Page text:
Postoperative delirium (incidence estimated up to 82%) can be ameliorated with nonpharmacologic methods. Mindfulness has not yet been incorporated into these methods, although mindfulness has been demonstrated to help patients adapt to illness and hospitalization. To reduce postoperative delirium incidence and increase patient satisfaction, this study employs a program of thought exercises based on Langerian mindfulness. Preoperatively, cardiac surgical patients listened to a mindfulness or informational audio; mindfulness subjects were also guided by the principal investigator through mindfulness exercises. Postoperatively, mindfulness subjects were visited twice daily for mindfulness exercises. For all patients, delirium screening was performed twice daily. Before discharge, affective status and satisfaction with hospital stay were assessed. No patients who completed the study screened positive for delirium. Trends include (1) lower (improved) median anxiety and depression scores postoperatively when considering both study groups together; (2) both groups rated the hospital more favorably on global satisfaction measures; (3) both groups shared generally positive comments regarding the audio files (qualitative data). Audio files and mindfulness exercises are associated with patient satisfaction among cardiothoracic surgery patients. The absence of delirium precludes determination of the effectiveness of the intervention in reducing delirium incidence.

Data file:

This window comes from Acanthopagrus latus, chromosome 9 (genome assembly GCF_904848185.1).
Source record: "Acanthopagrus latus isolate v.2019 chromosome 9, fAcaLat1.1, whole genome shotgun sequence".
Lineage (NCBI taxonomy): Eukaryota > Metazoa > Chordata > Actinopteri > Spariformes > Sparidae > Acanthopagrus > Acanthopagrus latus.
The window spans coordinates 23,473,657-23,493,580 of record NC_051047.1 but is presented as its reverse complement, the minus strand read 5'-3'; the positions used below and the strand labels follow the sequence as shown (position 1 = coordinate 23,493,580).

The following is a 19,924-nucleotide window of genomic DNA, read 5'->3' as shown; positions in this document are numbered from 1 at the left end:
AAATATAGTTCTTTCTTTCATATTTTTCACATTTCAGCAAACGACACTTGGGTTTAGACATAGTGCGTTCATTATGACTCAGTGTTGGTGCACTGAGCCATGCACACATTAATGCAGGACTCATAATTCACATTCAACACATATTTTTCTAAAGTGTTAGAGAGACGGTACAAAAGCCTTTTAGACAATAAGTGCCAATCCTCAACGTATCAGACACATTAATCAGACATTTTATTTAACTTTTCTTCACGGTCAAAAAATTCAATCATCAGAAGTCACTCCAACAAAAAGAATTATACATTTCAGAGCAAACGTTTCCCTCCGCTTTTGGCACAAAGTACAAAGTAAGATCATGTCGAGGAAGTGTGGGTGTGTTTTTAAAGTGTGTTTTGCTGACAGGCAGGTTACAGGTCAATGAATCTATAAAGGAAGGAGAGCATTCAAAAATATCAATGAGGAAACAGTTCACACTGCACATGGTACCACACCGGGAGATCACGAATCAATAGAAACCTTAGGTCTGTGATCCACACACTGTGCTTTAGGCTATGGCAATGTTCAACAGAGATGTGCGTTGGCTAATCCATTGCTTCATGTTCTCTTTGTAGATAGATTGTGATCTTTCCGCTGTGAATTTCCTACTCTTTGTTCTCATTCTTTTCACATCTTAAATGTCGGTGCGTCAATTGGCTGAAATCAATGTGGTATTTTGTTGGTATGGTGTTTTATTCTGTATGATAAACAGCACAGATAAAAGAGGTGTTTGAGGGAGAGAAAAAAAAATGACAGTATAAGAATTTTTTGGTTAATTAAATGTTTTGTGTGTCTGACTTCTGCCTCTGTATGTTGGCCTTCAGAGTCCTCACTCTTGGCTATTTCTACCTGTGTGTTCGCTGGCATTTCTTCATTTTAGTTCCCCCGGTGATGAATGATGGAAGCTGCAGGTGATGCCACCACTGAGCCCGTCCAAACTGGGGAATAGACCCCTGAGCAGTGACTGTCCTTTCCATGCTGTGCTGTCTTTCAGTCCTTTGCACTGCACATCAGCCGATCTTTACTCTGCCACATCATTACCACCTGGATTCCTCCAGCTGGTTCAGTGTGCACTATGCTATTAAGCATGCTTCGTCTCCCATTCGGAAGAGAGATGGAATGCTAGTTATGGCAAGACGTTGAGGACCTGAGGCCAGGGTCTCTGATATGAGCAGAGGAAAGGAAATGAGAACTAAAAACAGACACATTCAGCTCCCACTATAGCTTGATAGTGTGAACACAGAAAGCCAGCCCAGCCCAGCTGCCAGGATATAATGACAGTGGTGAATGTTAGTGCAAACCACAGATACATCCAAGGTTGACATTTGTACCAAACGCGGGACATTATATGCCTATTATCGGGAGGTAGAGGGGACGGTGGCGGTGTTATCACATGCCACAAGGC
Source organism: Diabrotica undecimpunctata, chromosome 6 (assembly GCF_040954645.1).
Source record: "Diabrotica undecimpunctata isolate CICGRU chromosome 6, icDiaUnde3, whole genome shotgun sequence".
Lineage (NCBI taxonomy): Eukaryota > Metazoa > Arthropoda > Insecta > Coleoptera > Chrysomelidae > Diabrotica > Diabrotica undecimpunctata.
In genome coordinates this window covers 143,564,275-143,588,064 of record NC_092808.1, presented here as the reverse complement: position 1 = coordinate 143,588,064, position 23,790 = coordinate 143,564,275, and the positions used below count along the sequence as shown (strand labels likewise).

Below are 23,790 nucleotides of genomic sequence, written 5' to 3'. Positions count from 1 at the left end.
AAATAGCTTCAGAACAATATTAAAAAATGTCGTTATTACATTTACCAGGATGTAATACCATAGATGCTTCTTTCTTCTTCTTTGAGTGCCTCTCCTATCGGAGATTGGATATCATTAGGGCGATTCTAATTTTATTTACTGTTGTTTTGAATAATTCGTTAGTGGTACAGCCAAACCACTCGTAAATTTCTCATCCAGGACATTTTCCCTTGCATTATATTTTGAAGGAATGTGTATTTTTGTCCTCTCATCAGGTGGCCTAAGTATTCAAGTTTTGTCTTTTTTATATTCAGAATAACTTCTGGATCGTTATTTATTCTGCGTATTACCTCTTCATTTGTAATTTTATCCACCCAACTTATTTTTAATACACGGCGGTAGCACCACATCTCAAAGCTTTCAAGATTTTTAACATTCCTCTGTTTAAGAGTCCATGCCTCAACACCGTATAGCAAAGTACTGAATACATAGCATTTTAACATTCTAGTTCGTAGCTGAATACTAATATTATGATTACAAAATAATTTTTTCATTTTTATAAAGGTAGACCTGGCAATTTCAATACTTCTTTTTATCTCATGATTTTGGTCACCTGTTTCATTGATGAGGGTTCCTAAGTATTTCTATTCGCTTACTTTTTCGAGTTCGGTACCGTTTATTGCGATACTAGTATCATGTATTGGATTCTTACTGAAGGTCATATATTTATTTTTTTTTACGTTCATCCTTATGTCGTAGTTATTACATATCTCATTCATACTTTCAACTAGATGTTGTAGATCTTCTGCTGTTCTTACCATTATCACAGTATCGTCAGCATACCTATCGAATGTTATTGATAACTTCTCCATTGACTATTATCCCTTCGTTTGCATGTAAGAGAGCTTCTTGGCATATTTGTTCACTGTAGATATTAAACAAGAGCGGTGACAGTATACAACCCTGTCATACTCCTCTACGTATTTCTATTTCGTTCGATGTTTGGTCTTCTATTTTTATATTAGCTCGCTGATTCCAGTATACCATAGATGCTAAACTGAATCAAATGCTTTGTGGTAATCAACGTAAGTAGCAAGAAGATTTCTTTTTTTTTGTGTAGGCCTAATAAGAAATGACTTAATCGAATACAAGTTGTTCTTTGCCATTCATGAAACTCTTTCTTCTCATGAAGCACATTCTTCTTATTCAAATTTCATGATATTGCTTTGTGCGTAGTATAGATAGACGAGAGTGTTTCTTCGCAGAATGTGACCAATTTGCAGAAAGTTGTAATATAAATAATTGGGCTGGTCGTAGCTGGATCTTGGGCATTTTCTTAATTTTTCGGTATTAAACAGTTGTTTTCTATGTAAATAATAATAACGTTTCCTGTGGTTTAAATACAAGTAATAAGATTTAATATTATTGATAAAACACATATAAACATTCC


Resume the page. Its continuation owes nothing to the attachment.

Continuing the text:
Icahn School of Medicine at Mount Sinai, New York (Drs Lisann-Goldman and Deiner); Mount Sinai West/Mount Sinai St Luke's, New York (Dr Lisann-Goldman); Università Cattolica del Sacro Cuore, Milan, Italy (Dr Pagnini); and Harvard University, Boston, Massachusetts (Drs Pagnini and Langer).
Correspondence: Lauren R. Lisann-Goldman, MD, 10 Amsterdam Ave, Apartment 606, New York, NY 10023 (email@example.com).
The authors acknowledge the late Dr Jeff Silverstein for being responsible for the inception of this project and for inspiring its progress; Dr Paul Stelzer for assent to patient recruitment; Dionne Bobb, Monique Pierre, and Jacqueline Crittendon for support in logistic and administrative work; Sandra Myerson for support in HCAHPS aspects; Ken McCardle for assistance with HCAHPS data; and Evie Andreopoulos for her assistance with randomization and REDCap.
This work was supported by the Foundation for Anesthesia Education and Research (the FAER Medical Student Anesthesia Research Fellowship—Year Long Program).
The authors have disclosed that they have no significant relationships with, or financial interest in, any commercial companies pertaining to this article.